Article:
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Justice League #5 Review

A strong issue that makes the case for Lex as the primo supervillain he deserves to be.

James Tynion IV
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James Tynion IV takes over Justice League this week and as he put it in my interview with him, “It lets me explore a different type of dark. Writing villains is so much fun, especially the big core iconic villains.” And big they are in this book — the biggest, in fact, with Joker, Sinestro, and Lex Luthor taking center stage. This is a villain-centric issue, so prepare yourselves for something a bit more evil.

So what’s it about?

The official summary reads:

Lex Luthor’s back in the present just trying to live his best life after seeing what the future could have held for him. Luthor’s new mantra? “Embrace Your Doom!” So now he’s rounding up a new Legion of Doom to go on a cosmic wilding and establish himself as the biggest baddie in the DCU. In full recruiting mode, Luthor approaches both Sinestro and Gorilla Grodd to join his new team, and he doesn’t exactly have to twist any arms. (They’ve got a matching 401K plan and great bennies, after all!)

Why does this matter?

This is our first look at how the Legion of Doom functions, and better yet, how it was formed. This issue is a big one if you’re paying attention to the larger DCU because it explains how the world of villainy is a bit different in these new post-Metal times.

Fine, you have my attention. What’s good about it?

He’s a baaaaaad man.

This issue is written with nearly all captions save for a few pages here and there. It’s all written as an authority on what is going on and how the Legion of Doom reached their current status. It reads like a decree of why the Legion of Doom is necessary and how Lex Luthor is basically our only hope. There’s a message within about how it’s not wrong to be as you are and to reject the idea that you must be better. The argument is a strong one and you might even believe it by the end of the issue.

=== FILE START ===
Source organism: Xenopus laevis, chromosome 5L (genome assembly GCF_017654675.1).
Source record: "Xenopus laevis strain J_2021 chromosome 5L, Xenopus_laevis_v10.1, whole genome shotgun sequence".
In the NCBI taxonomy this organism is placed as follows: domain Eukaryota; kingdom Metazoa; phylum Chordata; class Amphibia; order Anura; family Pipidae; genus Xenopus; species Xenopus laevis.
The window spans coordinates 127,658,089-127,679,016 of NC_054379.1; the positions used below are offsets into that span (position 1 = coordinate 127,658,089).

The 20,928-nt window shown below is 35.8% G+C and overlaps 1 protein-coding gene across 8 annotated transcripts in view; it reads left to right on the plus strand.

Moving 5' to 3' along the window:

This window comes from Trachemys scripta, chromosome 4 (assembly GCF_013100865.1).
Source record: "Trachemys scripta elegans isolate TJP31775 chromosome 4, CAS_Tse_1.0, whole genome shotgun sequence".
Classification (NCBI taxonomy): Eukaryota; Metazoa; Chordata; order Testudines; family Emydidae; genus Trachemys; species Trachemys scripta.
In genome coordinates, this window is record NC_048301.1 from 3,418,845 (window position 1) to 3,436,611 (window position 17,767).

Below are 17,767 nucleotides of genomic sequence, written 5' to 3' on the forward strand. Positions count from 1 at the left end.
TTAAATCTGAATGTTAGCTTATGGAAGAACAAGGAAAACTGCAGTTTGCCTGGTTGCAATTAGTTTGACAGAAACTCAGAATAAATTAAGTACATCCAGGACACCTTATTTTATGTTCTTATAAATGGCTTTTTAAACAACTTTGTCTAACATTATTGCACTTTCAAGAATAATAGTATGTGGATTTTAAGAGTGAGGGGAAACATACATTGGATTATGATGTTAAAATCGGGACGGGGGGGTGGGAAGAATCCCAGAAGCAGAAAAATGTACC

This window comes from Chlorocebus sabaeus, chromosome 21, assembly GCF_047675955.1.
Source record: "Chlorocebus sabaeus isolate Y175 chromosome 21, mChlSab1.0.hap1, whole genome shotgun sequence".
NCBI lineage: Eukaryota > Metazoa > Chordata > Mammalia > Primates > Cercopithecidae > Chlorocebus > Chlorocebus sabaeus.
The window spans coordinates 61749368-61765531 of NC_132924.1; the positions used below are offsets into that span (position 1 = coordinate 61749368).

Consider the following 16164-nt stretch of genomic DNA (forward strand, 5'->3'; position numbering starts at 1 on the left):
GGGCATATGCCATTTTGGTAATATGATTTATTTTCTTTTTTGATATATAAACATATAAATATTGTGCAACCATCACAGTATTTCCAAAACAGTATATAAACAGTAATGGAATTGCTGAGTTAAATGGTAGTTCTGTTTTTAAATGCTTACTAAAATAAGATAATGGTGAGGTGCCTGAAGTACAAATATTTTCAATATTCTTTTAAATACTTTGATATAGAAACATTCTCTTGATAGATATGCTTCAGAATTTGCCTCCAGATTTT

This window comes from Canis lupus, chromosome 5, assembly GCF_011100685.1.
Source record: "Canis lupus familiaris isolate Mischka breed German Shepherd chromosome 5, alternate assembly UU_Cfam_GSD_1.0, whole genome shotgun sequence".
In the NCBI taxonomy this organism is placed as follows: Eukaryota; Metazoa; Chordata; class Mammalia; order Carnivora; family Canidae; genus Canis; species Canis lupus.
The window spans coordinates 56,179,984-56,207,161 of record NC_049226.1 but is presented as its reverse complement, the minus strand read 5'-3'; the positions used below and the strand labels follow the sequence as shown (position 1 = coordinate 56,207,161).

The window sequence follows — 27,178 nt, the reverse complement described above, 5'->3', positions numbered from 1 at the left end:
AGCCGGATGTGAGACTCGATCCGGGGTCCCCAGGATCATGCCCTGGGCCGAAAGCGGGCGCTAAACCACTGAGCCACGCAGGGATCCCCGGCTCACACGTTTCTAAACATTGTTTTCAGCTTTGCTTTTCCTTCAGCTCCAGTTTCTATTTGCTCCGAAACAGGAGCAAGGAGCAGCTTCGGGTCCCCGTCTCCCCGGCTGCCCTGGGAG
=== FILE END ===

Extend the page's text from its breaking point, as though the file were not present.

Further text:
This issue is also very good at establishing Lex as a premiere villain while also leaving behind his run as a hero. Anyone angry the superhero Lex emblazoned with an S on his chest long gone will only need to read this issue to be given reason enough for his switch. This issue reminds us Lex may be super smart, but another one of his supervillain powers is his tenacity to achieve his wildest dreams.

This issue is drawn by Doug Mahnke with inks by Jaime Mendoza and color by Wil Quintana, who combine for a darker tone that comes through loud and clear. There’s also a sketchy nature to the art that suits the villains and the nature of their characters. In the opening pages we get a nice snapshot of the Legion of Doom headquarters with a peek at specific rooms designed by the baddies (like Joker’s torture room, yikes).

You’re going to love the room by room breakdown of this place.

It can’t be perfect can it?

There’s a quick scene in the future that doesn’t quite hammer home why Lex is underwhelmed by what he sees or how it could have been better. That left me wondering what his ultimate goal really is and while his wanting to be treated like a god while he’s alive is obvious, how the world should be different isn’t quite clear. Maybe it doesn’t matter all that much since we know whatever he does is going to be evil and wrong, but Tynion made me curious what his vision for the future should be and that’s never translated.

Is it good?

A good issue that’s all about the villains. If DC Comics keeps this up we’re all going to be demanding we get a supervillain book all its own as soon as possible.

Justice League #5
Is it good?
A strong issue that makes the case for Lex as the primo supervillain he deserves to be.
The art works well with the villain focus
Makes a strong case for Lex as a supervillain, but also his vision for the future
A good breakdown of what the Legion of Doom is all about
Lex's opinion on the future isn't made very clear though it's obvious he doesn't like it

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